Joint Venture Deal: This is also a deal that is not easily forthcoming without a strong, recent track record of success. It is usually a 50-50 split, and the term can run from 3 to 7 years. Most labels split the work with the artist but offer the sole funding for the deal. There can be an advance, which is always recoupable before the splits, and it is up to negotiation whether the label owns the masters or splits them with the artist. In a joint venture deal, it’s important to keep control over where and how the money is spent on your project, because 50% of nothing is still nothing.
Artist Deal: Until the advent of 360 Deals, this was the most popular and common record deal. The label does everything, except record the album (although they pay for it), and they have complete control and ownership. The term is usually for 5 to 7 years, and the average percentage for the artist is 12% to 16% (again, depending on leverage). Out of that percentage the artist pays back everything the label spends that is recoupable, rarely leaving the artist any money unless the sales are exceptional (meaning in the millions).
The 360 Deal: This is by far the most common deal out there today. Because labels make less money than they did before internet savvy folks began to file share (download music for free), and because they were slow to offer fans music in the way they wanted to buy it (digital downloads), labels have changed the deals they offer to include an income split on all aspects of the way artists make money: touring, merchandising, publishing, endorsements and sponsorships, tv, film, etc. If the labels did the bulk of the work and really did build artists’ careers to be superstars, I’d have no problem with this. But they do nothing different but take a bigger cut of the financial pie. How much you have to give up depends on your leverage, what you bring to the table, your buzz, and your negotiation skills. It also depends on how willing you are to walk away if the deal isn’t good for you. Most labels know that no artist will walk away from a deal offer. The ones who are willing to walk away rather than take a bad deal, often succeed. They know their self-worth.
Artists seem to have this notion (yes, I am talking about almost all of you) that to be successful, you have to get signed to a record label. The label might never put out your music, but you don’t seem to care about that because after all, you are signed to a label. I’ve seen artists give up 100% of everything to be “signed,” and I’ve seen them do that with local “labels” that no one has ever heard of or that don’t even really exist. Any idiot can press up a business card that says they own a record label, but does that make them a real business that can move your career forward? Doubtful.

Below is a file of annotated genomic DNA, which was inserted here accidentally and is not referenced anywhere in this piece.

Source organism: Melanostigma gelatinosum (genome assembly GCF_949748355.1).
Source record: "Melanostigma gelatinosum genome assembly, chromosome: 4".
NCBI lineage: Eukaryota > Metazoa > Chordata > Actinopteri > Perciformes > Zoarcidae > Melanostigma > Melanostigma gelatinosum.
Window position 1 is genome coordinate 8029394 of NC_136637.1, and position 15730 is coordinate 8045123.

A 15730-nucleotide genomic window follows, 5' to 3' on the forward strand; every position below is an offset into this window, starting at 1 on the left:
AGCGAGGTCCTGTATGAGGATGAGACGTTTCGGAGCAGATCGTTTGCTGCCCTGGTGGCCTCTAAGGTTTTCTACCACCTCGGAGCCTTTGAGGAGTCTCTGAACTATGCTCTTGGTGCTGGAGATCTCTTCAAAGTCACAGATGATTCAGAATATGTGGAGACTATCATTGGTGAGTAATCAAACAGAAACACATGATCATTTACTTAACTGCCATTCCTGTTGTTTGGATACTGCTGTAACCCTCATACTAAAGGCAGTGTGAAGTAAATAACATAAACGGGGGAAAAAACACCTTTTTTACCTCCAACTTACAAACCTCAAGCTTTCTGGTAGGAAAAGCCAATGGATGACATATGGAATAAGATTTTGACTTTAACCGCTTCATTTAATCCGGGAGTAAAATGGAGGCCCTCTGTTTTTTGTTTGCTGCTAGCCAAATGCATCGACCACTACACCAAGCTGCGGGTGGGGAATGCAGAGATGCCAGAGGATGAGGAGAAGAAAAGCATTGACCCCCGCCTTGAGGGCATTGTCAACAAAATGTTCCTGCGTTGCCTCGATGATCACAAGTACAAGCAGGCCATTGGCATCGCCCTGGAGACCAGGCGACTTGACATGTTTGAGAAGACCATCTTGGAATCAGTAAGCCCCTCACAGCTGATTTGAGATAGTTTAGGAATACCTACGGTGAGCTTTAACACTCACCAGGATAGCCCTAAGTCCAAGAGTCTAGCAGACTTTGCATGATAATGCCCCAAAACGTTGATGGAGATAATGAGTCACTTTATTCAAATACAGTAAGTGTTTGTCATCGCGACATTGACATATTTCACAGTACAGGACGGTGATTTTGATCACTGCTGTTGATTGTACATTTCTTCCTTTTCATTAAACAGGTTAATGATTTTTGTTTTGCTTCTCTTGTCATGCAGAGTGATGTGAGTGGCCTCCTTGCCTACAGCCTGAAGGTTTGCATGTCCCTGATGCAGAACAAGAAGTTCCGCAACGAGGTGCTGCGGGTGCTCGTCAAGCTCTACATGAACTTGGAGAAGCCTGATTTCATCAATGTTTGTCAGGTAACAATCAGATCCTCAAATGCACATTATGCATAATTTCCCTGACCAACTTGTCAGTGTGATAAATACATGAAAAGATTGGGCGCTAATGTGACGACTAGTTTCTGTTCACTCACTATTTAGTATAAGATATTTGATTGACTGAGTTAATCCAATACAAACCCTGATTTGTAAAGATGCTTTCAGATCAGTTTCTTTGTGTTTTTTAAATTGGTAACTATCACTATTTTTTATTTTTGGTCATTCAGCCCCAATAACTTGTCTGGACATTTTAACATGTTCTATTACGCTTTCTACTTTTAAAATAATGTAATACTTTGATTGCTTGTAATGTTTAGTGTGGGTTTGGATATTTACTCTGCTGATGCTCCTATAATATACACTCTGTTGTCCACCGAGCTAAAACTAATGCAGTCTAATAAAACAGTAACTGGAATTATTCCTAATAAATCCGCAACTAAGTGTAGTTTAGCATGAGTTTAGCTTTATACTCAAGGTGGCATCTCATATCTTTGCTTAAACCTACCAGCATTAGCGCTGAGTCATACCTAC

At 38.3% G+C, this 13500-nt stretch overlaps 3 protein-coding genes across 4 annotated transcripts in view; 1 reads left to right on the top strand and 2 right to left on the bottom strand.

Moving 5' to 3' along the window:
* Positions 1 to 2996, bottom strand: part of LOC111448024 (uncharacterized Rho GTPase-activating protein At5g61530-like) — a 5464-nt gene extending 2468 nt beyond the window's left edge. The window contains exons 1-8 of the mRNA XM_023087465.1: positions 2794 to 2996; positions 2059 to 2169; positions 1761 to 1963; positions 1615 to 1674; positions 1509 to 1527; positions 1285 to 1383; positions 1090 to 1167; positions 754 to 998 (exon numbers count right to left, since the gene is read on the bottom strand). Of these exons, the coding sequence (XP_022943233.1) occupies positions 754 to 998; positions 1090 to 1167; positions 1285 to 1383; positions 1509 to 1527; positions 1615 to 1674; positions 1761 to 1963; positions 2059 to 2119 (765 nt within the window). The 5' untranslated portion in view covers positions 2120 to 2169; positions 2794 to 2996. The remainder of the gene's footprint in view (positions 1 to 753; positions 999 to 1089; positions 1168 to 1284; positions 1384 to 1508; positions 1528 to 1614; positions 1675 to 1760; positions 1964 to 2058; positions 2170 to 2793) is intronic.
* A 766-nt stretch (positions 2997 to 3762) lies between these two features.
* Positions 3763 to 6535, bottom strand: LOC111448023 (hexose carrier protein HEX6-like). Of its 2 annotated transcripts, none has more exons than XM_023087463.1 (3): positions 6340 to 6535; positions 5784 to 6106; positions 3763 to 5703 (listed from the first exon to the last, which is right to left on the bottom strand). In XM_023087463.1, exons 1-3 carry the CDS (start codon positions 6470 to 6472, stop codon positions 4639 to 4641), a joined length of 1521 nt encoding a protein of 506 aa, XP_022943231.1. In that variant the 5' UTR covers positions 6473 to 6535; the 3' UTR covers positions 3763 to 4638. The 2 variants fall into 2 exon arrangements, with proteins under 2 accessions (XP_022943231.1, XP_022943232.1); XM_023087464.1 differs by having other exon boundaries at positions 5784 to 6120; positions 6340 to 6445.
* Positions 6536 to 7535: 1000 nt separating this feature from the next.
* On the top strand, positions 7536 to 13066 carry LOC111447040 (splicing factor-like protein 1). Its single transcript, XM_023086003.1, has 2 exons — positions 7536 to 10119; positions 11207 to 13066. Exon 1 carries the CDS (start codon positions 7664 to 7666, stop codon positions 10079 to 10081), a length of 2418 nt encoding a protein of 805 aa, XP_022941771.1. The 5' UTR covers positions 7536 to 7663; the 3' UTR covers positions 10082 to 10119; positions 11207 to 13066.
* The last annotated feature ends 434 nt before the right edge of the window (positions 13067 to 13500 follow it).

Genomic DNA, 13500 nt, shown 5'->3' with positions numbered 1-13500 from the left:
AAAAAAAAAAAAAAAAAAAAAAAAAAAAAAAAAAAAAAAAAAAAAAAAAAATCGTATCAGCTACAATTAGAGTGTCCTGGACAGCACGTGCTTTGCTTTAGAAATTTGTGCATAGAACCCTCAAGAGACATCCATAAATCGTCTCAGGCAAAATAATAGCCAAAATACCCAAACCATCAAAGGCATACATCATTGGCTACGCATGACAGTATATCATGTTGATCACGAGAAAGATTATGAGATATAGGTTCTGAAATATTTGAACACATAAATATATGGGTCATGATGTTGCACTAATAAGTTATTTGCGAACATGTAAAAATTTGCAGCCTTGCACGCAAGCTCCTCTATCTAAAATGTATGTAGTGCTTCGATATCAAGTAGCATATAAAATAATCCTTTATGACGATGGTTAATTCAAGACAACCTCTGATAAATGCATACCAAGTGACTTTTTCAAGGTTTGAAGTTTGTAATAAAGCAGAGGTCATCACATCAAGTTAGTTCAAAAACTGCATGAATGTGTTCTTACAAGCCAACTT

All labels are not created equal. Just getting signed to a label is not enough. In fact, if you are happy solely to get a deal with a label, any label, you are doing yourself a huge disservice--you are setting yourself up to fail, unless you are just super lucky (in which case, play the lottery and stay out of the music business).
Some labels are great at radio, some are great at working the streets, some excel at making connections into film and TV or have great relationships with BET and M-TV, and some have great connections with the top producers and mixed tape DJs. If you make outstanding radio songs and you do a deal with a label that has a weak radio department and no budget to pursue radio play, you are screwed and your career will falter.
Each label is different, and it is important to know those differences as you are building a career in the music business. Just getting a deal, is not enough to guarantee success (not that anything in this fickle business can be guaranteed, but you want as much of a fighting chance as possible). And the labels change, as the people who work for them come and go.
Although I no longer do deals for artists, I have played a role in helping to build MANY millionaires in this business (Cash Money, David Banner, Twista, etc). I feel my key to success has been in studying the labels, knowing the abilities of their employees and various departments (which constantly change), and really seeing who is able to do what, well. Then, when I was shopping a deal, I would link up the artists with the labels that made a good fit. I made sure that the artist was always covered by outside consultants in the areas where the label was weak.
For example, if a major label was strong at radio but weaker on the streets, I made certain it was in the artist’s contract to hire their own street promotions team along with the budget to do so. If you plan to do business with the major labels, or their sub-labels, you should do so, too--it’s even more important to do so today. Plus, with the number of artists who seem to be just tax write-offs, I would suggest you get a commitment from the label as to a release date for your project, or you get to leave with your music. If they do not ever put your music out (and MOST signed artists NEVER come out), they should be penalized while you get your freedom.